Every year, we pay hundreds of billions in interest on the Reagan/Bush1 debt --money that,if available, could be used to greatly improve the lives of many Americans.

d) One can even make an argument that the American people would have been better off if we had lost the Cold War -- it is difficult to see the difference between Russian commissars saying we owe them hundreds of $billions in tribute every year vs George W Bush telling us that we will owe a federal debt of over $9.1 Trillion in 2008.

Plus the rich patrons of the Republicans expressed their gratitude to the middle class for the Cold War "victory" by
throwing many of them out on the street. Bush1 and Cheney
threw hundreds of thousands of defense workers and military personnel onto the unemployment line even though those those workers --not Bush1 and Cheney --were the ones who fought the Cold War. One of those workers was a Gulf War combat veteran and Bronze Star winner called Timothy McVeigh.

Bush1/Cheney's actions were shortly followed by the rich's corporations --who continued the mass layoffs began in the Reagan
era. Karl Marx and Communism had arisen as a reaction to vicious excesses by the rich -- and the gains made by the US middle class in the 1950s had been largely concessions that the wealthy made to gain the loyalty and support of the middle class. With the fall of Communism,however, the robber barons returned in force.
The US wealthy discharged millions of US workers and shifted capital to build factories in low wage countries --with those foreign investments protected by the US military.

Dave Livingston - 10/23/2003

Correction. Of course, I meant to say, WWIII, the Cold War...," rather than WWII

dave Livingston - 10/23/2003

The complaint Seinhorn makes about the deficts that arose toward the end of WWII, the Cold War, on the watches of Regan & Geo. Bush the Sr.,never fail to get my goat. For starters those ewho complain ever so conveniently disregard the primary reason for those deficits: the tussle, the struggle to the death of either our way of life or that of the Oriental tyranny called the Soviet Union.

In case certain certain academics with their noses buried in the dusty back shelves of their libraries hadn't noticed, we won that forty-five year-long war to the death between our political & social systems. We won it regardless the back-stabbing efforts of parasitic pacificists and the suicidal Leftists, such as the unilateral disarmament types, here at home. Likewise, we will win WWIV, the war against militant Islamism, in spite of the back-stabbing of today's pacificists and cowards.

Gus Moner - 10/22/2003

The burdens of repayment are not all the burdens we are acquiring. The tax payment made by a $30-50,000 a year taxpayer is a harder hit that that by a millionaire. Corporations pay tax too.

People are paying. 3 million people are unemployed, millions of jobs have evaporated. The US remains the only industrialised nation without national health coverage for its citizens. Let's not even get into individual state's deficits and budget cuts.

Gregory T. Cushman - 10/22/2003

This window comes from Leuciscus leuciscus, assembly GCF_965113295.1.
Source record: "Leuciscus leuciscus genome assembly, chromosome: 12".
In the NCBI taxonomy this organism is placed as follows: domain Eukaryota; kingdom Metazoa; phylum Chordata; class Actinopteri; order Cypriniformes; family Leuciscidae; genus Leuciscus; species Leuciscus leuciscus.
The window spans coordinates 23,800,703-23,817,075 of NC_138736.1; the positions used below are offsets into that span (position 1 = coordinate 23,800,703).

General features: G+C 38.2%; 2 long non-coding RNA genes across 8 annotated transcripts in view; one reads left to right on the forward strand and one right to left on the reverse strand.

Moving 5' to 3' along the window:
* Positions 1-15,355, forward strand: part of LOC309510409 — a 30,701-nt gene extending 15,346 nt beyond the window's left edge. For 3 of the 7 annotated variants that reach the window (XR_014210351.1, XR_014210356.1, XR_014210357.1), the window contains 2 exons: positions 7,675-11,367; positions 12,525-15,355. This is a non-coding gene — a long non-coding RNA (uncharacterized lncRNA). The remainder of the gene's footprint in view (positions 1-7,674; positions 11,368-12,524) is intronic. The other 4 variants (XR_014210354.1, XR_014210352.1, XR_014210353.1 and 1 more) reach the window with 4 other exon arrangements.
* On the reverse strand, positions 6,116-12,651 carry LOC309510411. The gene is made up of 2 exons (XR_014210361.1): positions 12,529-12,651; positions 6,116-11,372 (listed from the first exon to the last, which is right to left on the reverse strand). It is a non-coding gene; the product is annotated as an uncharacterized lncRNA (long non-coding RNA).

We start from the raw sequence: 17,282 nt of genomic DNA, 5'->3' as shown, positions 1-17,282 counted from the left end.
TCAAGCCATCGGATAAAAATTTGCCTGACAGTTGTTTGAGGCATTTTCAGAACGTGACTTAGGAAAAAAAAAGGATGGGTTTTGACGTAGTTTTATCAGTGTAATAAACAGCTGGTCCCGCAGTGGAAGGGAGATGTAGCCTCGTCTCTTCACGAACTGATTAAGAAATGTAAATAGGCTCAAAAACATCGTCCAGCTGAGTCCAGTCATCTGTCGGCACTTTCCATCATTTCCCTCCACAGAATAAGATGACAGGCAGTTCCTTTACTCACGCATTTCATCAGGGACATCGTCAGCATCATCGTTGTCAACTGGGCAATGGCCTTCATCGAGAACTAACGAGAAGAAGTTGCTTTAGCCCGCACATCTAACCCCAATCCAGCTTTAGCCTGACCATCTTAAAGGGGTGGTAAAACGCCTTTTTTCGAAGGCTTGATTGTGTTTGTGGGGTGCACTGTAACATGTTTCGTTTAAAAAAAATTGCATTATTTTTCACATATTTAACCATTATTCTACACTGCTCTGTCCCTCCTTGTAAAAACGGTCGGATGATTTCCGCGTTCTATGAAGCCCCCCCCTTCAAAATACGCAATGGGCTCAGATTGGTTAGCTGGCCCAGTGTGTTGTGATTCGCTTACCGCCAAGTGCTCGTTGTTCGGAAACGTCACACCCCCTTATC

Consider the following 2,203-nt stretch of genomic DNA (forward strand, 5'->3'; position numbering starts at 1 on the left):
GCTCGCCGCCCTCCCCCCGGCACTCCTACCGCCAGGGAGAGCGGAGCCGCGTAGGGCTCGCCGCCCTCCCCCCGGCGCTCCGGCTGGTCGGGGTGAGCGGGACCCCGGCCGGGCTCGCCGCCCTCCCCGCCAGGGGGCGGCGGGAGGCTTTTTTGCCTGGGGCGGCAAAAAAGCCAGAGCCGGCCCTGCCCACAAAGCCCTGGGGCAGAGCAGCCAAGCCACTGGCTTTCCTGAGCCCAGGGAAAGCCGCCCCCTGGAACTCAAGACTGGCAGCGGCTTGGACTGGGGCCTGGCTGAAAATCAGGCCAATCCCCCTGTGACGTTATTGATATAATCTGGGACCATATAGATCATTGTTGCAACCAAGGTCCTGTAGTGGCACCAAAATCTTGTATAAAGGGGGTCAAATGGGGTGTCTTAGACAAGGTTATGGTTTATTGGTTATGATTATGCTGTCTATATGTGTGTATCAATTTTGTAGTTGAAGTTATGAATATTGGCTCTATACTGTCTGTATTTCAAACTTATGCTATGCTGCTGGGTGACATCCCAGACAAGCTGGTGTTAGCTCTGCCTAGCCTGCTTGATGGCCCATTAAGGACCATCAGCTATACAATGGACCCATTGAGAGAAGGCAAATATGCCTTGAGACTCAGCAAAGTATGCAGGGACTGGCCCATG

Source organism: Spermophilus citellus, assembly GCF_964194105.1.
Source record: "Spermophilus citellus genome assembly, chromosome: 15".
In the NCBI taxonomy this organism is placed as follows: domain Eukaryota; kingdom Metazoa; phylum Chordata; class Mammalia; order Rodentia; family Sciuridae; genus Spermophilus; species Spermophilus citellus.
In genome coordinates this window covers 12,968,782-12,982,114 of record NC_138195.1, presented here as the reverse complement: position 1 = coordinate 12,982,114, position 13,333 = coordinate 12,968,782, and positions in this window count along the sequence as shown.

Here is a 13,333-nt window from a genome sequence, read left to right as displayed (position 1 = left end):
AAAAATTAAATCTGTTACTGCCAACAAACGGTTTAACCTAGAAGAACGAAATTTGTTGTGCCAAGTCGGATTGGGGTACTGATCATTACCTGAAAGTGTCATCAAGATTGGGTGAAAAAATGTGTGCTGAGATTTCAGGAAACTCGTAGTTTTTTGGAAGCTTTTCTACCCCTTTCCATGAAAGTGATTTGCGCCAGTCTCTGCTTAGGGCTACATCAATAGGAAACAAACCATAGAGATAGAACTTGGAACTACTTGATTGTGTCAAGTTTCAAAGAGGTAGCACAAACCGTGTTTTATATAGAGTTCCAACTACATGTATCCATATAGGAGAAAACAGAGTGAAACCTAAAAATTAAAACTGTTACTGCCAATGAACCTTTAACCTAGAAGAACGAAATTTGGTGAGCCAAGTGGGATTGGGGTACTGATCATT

The tax foundation's own data reveals the hubris of this line of argument. Take a look at the share of Adjusted Gross Income: In 2001, the top 1% received 17% of all income, the top 50% received 86.2% of all income. Of course, the higher income brackets will pay the vast majority of taxes: they make the vast majority of the money. Half of the U.S. population SUBMITTING RETURNS divies up 14% of total income. This reflects an extreme division between rich and poor in the United States.

More troubling are the historical statistics:
In 1980, the top 1% made 8.5% of total income (AGI); the top 5% made 21%; the bottom 50% made 17.7%.
In 1987, (using a revised def. of AGI) the top 1% garnered 12.3% of total income; the top 5% 26%; and the bottom half made 16%.
By 2000, the top 1% made a whopping 20.8% of total AGI; the top 5% made 35.3%; and the bottom half made only 14%.

The tax foundations' stats reveal that the richest have become MUCH richer, their "oppressive" tax burden notwithstanding, compared to the mass of Americans since 1980. They are the overwhelming beneficiaries of our existing economic system, whether Democrats or Republicans sit in the White House. Why shouldn't they pay more taxes?

Gus Moner - 10/22/2003

Thanks for the benefit of the doubt.

..."So, either you expose pitiful naivete' or you try to insult readers. Which is it"?

The reply is neither.

Your model is "frozen"; it assumes this is a one off year. Unfortunately, every year we pile on more (last year it was around 179,000 million). My figures give the amount each person absorbed this year (2002). Call it what you want, naive or the rest. The burden is that much greater.

We just got done sacrificing plenty to pay off the Reagan-Bush 41 administrations' burden, and the Bush 43 administration comes in and "there you go again".

Or, play it again, Sam.

I guess we'll disagree. Tax cuts and deficits are not working. The economic situation is rough. We'll see what end these policies lead to, but so far, it's not how I want my economy run.

Wesley Smart - 10/22/2003